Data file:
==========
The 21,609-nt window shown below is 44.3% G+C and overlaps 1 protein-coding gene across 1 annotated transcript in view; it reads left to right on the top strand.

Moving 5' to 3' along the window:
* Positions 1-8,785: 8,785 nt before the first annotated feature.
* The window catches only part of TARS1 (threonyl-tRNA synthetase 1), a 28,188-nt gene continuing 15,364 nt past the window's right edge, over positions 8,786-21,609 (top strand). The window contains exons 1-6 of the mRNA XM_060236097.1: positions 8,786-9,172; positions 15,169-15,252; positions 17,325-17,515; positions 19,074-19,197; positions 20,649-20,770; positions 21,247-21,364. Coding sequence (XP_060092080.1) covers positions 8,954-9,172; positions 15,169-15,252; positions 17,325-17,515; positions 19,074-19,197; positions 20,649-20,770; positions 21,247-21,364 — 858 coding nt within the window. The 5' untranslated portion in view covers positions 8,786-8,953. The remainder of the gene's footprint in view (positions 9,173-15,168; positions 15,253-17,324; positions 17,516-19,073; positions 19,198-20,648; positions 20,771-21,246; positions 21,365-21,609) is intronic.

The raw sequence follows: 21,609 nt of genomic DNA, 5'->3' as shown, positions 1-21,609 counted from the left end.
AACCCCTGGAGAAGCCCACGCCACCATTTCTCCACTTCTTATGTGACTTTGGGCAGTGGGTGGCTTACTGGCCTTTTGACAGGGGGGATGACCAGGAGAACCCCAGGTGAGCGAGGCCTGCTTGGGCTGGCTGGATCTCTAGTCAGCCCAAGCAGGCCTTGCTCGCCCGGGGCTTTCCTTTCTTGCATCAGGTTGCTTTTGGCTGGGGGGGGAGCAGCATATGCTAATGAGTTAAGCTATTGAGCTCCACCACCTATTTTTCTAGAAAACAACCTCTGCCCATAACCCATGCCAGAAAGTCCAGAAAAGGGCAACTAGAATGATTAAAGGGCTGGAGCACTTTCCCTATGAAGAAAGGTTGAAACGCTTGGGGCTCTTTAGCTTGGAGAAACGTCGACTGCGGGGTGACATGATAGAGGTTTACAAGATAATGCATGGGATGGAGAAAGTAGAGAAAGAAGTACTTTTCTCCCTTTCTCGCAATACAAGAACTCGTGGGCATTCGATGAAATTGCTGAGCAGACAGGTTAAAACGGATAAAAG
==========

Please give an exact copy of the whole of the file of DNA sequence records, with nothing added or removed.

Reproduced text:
The 21,609-nt window shown below is 44.3% G+C and overlaps 1 protein-coding gene across 1 annotated transcript in view; it reads left to right on the top strand.

Moving 5' to 3' along the window:
* Positions 1-8,785: 8,785 nt before the first annotated feature.
* The window catches only part of TARS1 (threonyl-tRNA synthetase 1), a 28,188-nt gene continuing 15,364 nt past the window's right edge, over positions 8,786-21,609 (top strand). The window contains exons 1-6 of the mRNA XM_060236097.1: positions 8,786-9,172; positions 15,169-15,252; positions 17,325-17,515; positions 19,074-19,197; positions 20,649-20,770; positions 21,247-21,364. Coding sequence (XP_060092080.1) covers positions 8,954-9,172; positions 15,169-15,252; positions 17,325-17,515; positions 19,074-19,197; positions 20,649-20,770; positions 21,247-21,364 — 858 coding nt within the window. The 5' untranslated portion in view covers positions 8,786-8,953. The remainder of the gene's footprint in view (positions 9,173-15,168; positions 15,253-17,324; positions 17,516-19,073; positions 19,198-20,648; positions 20,771-21,246; positions 21,365-21,609) is intronic.

The raw sequence follows: 21,609 nt of genomic DNA, 5'->3' as shown, positions 1-21,609 counted from the left end.
AACCCCTGGAGAAGCCCACGCCACCATTTCTCCACTTCTTATGTGACTTTGGGCAGTGGGTGGCTTACTGGCCTTTTGACAGGGGGGATGACCAGGAGAACCCCAGGTGAGCGAGGCCTGCTTGGGCTGGCTGGATCTCTAGTCAGCCCAAGCAGGCCTTGCTCGCCCGGGGCTTTCCTTTCTTGCATCAGGTTGCTTTTGGCTGGGGGGGGAGCAGCATATGCTAATGAGTTAAGCTATTGAGCTCCACCACCTATTTTTCTAGAAAACAACCTCTGCCCATAACCCATGCCAGAAAGTCCAGAAAAGGGCAACTAGAATGATTAAAGGGCTGGAGCACTTTCCCTATGAAGAAAGGTTGAAACGCTTGGGGCTCTTTAGCTTGGAGAAACGTCGACTGCGGGGTGACATGATAGAGGTTTACAAGATAATGCATGGGATGGAGAAAGTAGAGAAAGAAGTACTTTTCTCCCTTTCTCGCAATACAAGAACTCGTGGGCATTCGATGAAATTGCTGAGCAGACAGGTTAAAACGGATAAAAG